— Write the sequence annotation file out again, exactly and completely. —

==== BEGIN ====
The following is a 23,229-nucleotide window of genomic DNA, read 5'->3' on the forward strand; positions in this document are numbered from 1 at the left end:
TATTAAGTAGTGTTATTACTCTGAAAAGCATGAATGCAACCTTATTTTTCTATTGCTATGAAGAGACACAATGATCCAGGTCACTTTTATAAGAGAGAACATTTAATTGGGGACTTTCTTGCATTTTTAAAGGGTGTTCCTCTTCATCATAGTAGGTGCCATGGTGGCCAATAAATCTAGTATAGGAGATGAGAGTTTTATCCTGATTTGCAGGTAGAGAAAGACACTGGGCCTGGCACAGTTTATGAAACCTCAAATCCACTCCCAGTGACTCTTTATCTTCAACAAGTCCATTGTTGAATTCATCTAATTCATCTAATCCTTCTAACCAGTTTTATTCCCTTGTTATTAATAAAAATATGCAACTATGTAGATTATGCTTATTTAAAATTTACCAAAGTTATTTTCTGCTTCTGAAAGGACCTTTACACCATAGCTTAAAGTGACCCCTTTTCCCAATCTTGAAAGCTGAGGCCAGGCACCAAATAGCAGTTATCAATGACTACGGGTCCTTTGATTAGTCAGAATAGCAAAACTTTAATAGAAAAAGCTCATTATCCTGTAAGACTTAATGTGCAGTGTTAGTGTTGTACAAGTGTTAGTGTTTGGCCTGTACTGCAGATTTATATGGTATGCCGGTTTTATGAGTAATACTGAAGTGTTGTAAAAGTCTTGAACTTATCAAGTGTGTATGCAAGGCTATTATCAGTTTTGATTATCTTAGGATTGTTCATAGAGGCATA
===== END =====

The following is a 23,229-nucleotide window of genomic DNA, read 5'->3' on the forward strand; positions in this document are numbered from 1 at the left end:
TATTAAGTAGTGTTATTACTCTGAAAAGCATGAATGCAACCTTATTTTTCTATTGCTATGAAGAGACACAATGATCCAGGTCACTTTTATAAGAGAGAACATTTAATTGGGGACTTTCTTGCATTTTTAAAGGGTGTTCCTCTTCATCATAGTAGGTGCCATGGTGGCCAATAAATCTAGTATAGGAGATGAGAGTTTTATCCTGATTTGCAGGTAGAGAAAGACACTGGGCCTGGCACAGTTTATGAAACCTCAAATCCACTCCCAGTGACTCTTTATCTTCAACAAGTCCATTGTTGAATTCATCTAATTCATCTAATCCTTCTAACCAGTTTTATTCCCTTGTTATTAATAAAAATATGCAACTATGTAGATTATGCTTATTTAAAATTTACCAAAGTTATTTTCTGCTTCTGAAAGGACCTTTACACCATAGCTTAAAGTGACCCCTTTTCCCAATCTTGAAAGCTGAGGCCAGGCACCAAATAGCAGTTATCAATGACTACGGGTCCTTTGATTAGTCAGAATAGCAAAACTTTAATAGAAAAAGCTCATTATCCTGTAAGACTTAATGTGCAGTGTTAGTGTTGTACAAGTGTTAGTGTTTGGCCTGTACTGCAGATTTATATGGTATGCCGGTTTTATGAGTAATACTGAAGTGTTGTAAAAGTCTTGAACTTATCAAGTGTGTATGCAAGGCTATTATCAGTTTTGATTATCTTAGGATTGTTCATAGAGGCATA